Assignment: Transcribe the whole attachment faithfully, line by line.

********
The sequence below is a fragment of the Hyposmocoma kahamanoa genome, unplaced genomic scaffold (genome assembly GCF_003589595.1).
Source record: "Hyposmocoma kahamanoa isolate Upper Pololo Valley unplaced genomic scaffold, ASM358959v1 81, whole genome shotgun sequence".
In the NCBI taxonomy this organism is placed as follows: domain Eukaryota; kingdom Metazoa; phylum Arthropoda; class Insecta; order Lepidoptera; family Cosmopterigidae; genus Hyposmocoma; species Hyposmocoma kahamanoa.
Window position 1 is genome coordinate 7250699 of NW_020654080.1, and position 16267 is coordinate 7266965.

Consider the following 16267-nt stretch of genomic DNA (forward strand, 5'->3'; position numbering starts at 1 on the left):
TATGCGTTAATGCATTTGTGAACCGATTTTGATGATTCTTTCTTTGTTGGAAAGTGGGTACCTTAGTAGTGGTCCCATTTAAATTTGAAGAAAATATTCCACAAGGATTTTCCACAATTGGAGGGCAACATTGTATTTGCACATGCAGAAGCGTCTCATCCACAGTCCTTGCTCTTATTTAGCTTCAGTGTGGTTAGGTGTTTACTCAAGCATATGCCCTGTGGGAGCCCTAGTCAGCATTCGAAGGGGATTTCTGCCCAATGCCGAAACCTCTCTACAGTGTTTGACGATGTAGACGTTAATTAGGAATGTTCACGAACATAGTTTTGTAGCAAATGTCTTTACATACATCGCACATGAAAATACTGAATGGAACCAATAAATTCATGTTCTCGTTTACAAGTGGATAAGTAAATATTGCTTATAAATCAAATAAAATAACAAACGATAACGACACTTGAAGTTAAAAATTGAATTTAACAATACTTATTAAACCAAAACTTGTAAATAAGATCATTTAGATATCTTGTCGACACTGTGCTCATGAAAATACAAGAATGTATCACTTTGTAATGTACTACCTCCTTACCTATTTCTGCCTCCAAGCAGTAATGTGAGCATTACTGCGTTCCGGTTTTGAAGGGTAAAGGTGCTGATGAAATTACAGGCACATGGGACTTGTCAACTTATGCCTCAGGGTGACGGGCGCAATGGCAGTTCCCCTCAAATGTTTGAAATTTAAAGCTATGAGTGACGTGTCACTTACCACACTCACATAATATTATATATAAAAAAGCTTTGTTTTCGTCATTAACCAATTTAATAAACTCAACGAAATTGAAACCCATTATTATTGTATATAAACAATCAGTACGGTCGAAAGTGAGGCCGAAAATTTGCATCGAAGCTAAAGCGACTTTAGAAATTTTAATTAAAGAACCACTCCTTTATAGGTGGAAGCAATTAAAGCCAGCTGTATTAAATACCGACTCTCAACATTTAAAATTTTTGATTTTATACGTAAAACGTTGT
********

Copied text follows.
The sequence below is a fragment of the Hyposmocoma kahamanoa genome, unplaced genomic scaffold (genome assembly GCF_003589595.1).
Source record: "Hyposmocoma kahamanoa isolate Upper Pololo Valley unplaced genomic scaffold, ASM358959v1 81, whole genome shotgun sequence".
In the NCBI taxonomy this organism is placed as follows: domain Eukaryota; kingdom Metazoa; phylum Arthropoda; class Insecta; order Lepidoptera; family Cosmopterigidae; genus Hyposmocoma; species Hyposmocoma kahamanoa.
Window position 1 is genome coordinate 7250699 of NW_020654080.1, and position 16267 is coordinate 7266965.

Consider the following 16267-nt stretch of genomic DNA (forward strand, 5'->3'; position numbering starts at 1 on the left):
TATGCGTTAATGCATTTGTGAACCGATTTTGATGATTCTTTCTTTGTTGGAAAGTGGGTACCTTAGTAGTGGTCCCATTTAAATTTGAAGAAAATATTCCACAAGGATTTTCCACAATTGGAGGGCAACATTGTATTTGCACATGCAGAAGCGTCTCATCCACAGTCCTTGCTCTTATTTAGCTTCAGTGTGGTTAGGTGTTTACTCAAGCATATGCCCTGTGGGAGCCCTAGTCAGCATTCGAAGGGGATTTCTGCCCAATGCCGAAACCTCTCTACAGTGTTTGACGATGTAGACGTTAATTAGGAATGTTCACGAACATAGTTTTGTAGCAAATGTCTTTACATACATCGCACATGAAAATACTGAATGGAACCAATAAATTCATGTTCTCGTTTACAAGTGGATAAGTAAATATTGCTTATAAATCAAATAAAATAACAAACGATAACGACACTTGAAGTTAAAAATTGAATTTAACAATACTTATTAAACCAAAACTTGTAAATAAGATCATTTAGATATCTTGTCGACACTGTGCTCATGAAAATACAAGAATGTATCACTTTGTAATGTACTACCTCCTTACCTATTTCTGCCTCCAAGCAGTAATGTGAGCATTACTGCGTTCCGGTTTTGAAGGGTAAAGGTGCTGATGAAATTACAGGCACATGGGACTTGTCAACTTATGCCTCAGGGTGACGGGCGCAATGGCAGTTCCCCTCAAATGTTTGAAATTTAAAGCTATGAGTGACGTGTCACTTACCACACTCACATAATATTATATATAAAAAAGCTTTGTTTTCGTCATTAACCAATTTAATAAACTCAACGAAATTGAAACCCATTATTATTGTATATAAACAATCAGTACGGTCGAAAGTGAGGCCGAAAATTTGCATCGAAGCTAAAGCGACTTTAGAAATTTTAATTAAAGAACCACTCCTTTATAGGTGGAAGCAATTAAAGCCAGCTGTATTAAATACCGACTCTCAACATTTAAAATTTTTGATTTTATACGTAAAACGTTGT